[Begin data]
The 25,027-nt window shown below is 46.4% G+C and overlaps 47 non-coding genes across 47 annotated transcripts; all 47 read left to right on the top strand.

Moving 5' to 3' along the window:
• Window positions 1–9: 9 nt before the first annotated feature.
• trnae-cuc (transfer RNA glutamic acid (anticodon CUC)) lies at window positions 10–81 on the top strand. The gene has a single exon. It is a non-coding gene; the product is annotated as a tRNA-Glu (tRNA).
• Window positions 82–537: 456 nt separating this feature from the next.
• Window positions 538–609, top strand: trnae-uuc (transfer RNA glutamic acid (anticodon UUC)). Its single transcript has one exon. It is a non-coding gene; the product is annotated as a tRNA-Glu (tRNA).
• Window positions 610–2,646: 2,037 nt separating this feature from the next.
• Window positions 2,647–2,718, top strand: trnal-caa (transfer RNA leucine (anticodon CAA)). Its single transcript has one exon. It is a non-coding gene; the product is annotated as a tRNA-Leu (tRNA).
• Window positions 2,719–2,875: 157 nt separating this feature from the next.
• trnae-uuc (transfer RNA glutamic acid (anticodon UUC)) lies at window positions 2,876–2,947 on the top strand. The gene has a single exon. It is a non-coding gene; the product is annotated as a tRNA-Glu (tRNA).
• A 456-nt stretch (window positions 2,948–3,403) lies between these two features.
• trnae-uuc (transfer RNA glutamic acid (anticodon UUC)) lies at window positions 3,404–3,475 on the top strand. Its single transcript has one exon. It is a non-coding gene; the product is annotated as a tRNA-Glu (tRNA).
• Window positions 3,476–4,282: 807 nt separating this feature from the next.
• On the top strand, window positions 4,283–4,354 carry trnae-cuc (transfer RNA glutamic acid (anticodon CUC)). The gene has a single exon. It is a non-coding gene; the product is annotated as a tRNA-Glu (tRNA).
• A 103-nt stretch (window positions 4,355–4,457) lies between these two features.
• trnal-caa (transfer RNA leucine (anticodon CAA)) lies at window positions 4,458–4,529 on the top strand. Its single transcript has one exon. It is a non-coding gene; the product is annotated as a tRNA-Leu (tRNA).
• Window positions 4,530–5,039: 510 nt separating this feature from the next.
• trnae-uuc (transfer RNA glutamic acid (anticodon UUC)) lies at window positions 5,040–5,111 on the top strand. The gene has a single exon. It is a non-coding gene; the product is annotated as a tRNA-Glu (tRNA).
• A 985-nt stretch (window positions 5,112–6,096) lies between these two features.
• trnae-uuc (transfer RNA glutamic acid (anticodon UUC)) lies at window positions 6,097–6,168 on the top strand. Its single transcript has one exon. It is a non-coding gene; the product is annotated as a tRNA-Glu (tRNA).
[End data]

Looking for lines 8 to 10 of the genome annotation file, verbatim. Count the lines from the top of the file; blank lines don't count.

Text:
• Window positions 2,647–2,718, top strand: trnal-caa (transfer RNA leucine (anticodon CAA)). Its single transcript has one exon. It is a non-coding gene; the product is annotated as a tRNA-Leu (tRNA).
• Window positions 2,719–2,875: 157 nt separating this feature from the next.
• trnae-uuc (transfer RNA glutamic acid (anticodon UUC)) lies at window positions 2,876–2,947 on the top strand. The gene has a single exon. It is a non-coding gene; the product is annotated as a tRNA-Glu (tRNA).